11 June 2020, Writing - part xx252 Writing a Novel, Show Don’t Tell
Announcement: Delay, my new novels can be seen on the internet, but my primary publisher has gone out of business—they couldn’t succeed in the past business and publishing environment. I’ll keep you informed, but I need a new publisher. More information can be found at www.ancientlight.com. Check out my novels—I think you’ll really enjoy them.
Introduction: I wrote the novel Aksinya: Enchantment and the Daemon. This was my 21st novel and through this blog, I gave you the entire novel in installments that included commentary on the writing. In the commentary, in addition to other general information on writing, I explained, how the novel was constructed, the metaphors and symbols in it, the writing techniques and tricks I used, and the way I built the scenes. You can look back through this blog and read the entire novel beginning with http://www.pilotlion.blogspot.com/2010/10/new-novel-part-3-girl-and-demon.html.
I’m using this novel as an example of how I produce, market, and eventually (we hope) get a novel published. I’ll keep you informed along the way.
Today’s Blog: To see the steps in the publication process, visit my writing websites http://www.sisteroflight.com/.
The four plus one basic rules I employ when writing:
1. Don’t confuse your readers.
2. Entertain your readers.
3. Ground your readers in the writing.
4. Don’t show (or tell) everything.
4a. Show what can be seen, heard, felt, smelled, and tasted on the stage of the novel.
5. Immerse yourself in the world of your writing.
These are the steps I use to write a novel including the five discrete parts of a novel:
1. Design the initial scene
2. Develop a theme statement (initial setting, protagonist, protagonist’s helper or antagonist, action statement)
a. Research as required
b. Develop the initial setting
c. Develop the characters
d. Identify the telic flaw (internal and external)
3. Write the initial scene (identify the output: implied setting, implied characters, implied action movement)
4. Write the next scene(s) to the climax (rising action)
5. Write the climax scene
6. Write the falling action scene(s)
7. Write the dénouement scene
I finished writing my 29th novel, working title, Detective, potential title Blue Rose: Enchantment and the Detective. The theme statement is: Lady Azure Rose Wishart, the Chancellor of the Fae, supernatural detective, and all around dangerous girl, finds love, solves cases, breaks heads, and plays golf.
Here is the cover proposal for Blue Rose: Enchantment and the Detective.
The most important scene in any novel is the initial scene, but eventually, you have to move to the rising action. I am continuing to write on my 30th novel, working title Red Sonja. I finished my 29th novel, working title Detective. I’m planning to start on number 31, working title Shifter.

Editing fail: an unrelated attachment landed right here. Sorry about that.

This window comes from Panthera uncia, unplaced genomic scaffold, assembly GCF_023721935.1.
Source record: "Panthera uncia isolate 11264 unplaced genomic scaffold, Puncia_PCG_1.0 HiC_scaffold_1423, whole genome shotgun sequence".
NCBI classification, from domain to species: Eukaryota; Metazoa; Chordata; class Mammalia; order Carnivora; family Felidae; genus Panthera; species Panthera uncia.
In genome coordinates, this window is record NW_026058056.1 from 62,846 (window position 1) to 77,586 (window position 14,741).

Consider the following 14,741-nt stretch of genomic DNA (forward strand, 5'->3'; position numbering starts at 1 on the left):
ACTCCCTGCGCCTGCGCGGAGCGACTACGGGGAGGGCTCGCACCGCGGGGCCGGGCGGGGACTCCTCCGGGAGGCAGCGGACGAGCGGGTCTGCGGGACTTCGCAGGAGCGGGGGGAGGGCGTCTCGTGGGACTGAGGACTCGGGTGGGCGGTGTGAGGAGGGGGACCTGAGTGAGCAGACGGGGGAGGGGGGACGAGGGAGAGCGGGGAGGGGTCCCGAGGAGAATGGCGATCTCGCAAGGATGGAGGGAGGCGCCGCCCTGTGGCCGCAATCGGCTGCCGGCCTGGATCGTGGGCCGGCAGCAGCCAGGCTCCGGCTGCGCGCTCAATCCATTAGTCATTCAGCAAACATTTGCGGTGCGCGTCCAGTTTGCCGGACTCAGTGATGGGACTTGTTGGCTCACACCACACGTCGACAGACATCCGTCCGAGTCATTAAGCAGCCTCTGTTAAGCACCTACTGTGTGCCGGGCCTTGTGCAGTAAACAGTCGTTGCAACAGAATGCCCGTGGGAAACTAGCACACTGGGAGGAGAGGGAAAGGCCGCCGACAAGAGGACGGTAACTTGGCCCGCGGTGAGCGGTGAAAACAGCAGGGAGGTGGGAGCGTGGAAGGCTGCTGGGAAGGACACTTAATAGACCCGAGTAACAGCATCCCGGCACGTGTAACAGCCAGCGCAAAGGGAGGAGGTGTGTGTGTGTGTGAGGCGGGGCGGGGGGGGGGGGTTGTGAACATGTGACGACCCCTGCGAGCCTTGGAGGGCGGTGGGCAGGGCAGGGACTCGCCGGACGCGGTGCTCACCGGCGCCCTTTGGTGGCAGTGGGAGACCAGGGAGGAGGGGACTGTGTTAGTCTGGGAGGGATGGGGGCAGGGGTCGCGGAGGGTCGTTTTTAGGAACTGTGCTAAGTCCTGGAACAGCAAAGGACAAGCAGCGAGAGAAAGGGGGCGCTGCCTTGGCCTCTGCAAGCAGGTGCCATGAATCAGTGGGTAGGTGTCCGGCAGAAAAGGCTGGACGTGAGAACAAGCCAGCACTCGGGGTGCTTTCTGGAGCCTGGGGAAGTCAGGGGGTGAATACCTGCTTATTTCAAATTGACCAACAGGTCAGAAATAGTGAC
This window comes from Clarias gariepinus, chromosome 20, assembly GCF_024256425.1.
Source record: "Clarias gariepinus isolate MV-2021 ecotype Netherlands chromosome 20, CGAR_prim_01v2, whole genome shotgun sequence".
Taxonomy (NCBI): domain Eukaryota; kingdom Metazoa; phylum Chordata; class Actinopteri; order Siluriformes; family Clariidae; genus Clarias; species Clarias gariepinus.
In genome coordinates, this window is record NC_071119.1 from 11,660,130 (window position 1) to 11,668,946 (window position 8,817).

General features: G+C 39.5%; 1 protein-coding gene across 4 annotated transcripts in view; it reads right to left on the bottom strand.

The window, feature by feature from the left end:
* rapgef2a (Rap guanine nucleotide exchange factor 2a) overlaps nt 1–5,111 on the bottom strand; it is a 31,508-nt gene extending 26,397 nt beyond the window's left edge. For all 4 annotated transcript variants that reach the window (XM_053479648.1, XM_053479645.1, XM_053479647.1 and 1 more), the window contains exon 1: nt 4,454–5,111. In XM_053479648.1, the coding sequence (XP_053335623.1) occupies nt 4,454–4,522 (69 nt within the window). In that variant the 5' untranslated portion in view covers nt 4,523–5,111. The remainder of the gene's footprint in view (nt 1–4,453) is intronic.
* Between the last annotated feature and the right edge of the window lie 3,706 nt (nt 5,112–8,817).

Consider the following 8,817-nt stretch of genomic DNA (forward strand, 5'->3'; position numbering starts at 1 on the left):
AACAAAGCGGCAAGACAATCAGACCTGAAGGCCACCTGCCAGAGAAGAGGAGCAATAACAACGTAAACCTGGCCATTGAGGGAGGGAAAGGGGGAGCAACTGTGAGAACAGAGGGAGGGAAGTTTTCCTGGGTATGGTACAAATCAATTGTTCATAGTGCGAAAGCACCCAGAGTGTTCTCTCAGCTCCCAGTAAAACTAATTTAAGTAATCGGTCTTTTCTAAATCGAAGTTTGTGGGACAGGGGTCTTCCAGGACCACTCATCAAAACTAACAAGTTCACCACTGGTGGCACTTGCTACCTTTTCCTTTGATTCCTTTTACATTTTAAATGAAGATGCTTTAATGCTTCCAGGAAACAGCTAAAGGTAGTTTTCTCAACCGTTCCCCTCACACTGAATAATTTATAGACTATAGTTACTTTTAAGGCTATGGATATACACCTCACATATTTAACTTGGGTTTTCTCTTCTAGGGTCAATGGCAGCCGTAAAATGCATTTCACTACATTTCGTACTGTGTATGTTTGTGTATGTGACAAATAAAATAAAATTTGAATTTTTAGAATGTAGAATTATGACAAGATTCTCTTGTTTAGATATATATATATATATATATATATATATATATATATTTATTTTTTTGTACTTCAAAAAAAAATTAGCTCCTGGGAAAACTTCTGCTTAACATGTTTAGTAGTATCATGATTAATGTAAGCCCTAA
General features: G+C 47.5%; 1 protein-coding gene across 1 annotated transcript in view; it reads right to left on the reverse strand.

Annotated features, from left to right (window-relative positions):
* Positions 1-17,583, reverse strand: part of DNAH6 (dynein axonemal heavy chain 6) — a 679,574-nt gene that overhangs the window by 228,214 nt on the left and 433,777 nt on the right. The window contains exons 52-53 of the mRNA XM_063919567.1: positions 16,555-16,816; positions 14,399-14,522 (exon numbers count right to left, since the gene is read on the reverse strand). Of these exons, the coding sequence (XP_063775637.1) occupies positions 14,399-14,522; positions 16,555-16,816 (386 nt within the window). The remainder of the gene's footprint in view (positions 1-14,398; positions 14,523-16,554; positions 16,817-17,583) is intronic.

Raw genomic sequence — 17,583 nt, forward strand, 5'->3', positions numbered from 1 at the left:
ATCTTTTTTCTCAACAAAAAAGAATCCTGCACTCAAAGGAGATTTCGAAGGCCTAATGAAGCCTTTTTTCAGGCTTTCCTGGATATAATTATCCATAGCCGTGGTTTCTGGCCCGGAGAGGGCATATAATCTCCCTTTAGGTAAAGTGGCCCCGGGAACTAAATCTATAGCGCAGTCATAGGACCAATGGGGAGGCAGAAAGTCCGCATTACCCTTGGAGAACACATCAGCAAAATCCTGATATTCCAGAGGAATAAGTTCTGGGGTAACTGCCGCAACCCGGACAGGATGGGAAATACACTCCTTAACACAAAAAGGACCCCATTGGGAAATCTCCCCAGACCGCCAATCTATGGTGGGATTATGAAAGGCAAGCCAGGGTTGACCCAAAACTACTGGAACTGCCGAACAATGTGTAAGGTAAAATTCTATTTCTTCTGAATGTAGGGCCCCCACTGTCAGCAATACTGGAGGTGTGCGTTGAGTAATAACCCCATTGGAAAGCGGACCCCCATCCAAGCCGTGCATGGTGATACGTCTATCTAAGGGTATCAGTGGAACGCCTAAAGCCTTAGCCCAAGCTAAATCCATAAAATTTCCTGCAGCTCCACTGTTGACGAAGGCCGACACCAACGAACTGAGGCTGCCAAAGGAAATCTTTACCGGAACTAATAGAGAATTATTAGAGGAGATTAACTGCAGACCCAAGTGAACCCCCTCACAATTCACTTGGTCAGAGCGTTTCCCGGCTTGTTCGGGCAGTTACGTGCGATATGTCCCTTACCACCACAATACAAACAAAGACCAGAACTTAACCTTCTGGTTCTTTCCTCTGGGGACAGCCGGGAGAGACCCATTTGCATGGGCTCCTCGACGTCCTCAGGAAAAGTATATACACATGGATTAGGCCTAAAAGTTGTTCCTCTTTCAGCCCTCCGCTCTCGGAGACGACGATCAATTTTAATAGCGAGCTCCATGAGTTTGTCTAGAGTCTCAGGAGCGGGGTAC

How to begin a novel. Number one thought, we need an entertaining idea. I usually encapsulate such an idea with a theme statement. Since I’m writing a new novel, we need a new theme statement. Here is an initial cut.
For novel 30: Red Sonja, a Soviet spy, infiltrates the X-plane programs at Edwards AFB as a test pilot’s administrative clerk, learns about freedom, and is redeemed.
For novel 31: Deirdre and Sorcha are redirected to French finishing school where they discover difficult mysteries, people, and events.
Here is the scene development outline:
1. Scene input (comes from the previous scene output or is an initial scene)
2. Write the scene setting (place, time, stuff, and characters)
3. Imagine the output, creative elements, plot, telic flaw resolution (climax) and develop the tension and release.
4. Write the scene using the output and creative elements to build the tension.
5. Write the release
6. Write the kicker
Today: Why don’t we go back to the basics and just writing a novel? I can tell you what I do, and show you how I go about putting a novel together. We can start with developing an idea then move into the details of the writing.
To start a novel, I picture an initial scene. I may start from a protagonist or just launch into mental development of an initial scene. I get the idea for an initial scene from all kinds of sources. To help get the creative juices flowing, let’s look at the initial scene.
1. Meeting between the protagonist and the antagonist or the protagonist’s helper
2. Action point in the plot
3. Buildup to an exciting scene
4. Indirect introduction of the protagonist
Ideas. We need ideas. Ideas allow us to figure out the protagonist and the telic flaw. Ideas don’t come fully armed from the mind of Zeus. We need to cultivate ideas.
1. Read novels.
2. Fill your mind with good stuff—basically the stuff you want to write about.
3. Figure out what will build ideas in your mind and what will kill ideas in your mind.
6. Make the catharsis.
The development of ideas is based on study and research, but it is also based on creativity. Creativity is the extrapolation of older ideas to form new ones or to present old ideas in a new form. It is a reflection of something new created with ties to the history, science, and logic (the intellect). Creativity requires consuming, thinking, and producing.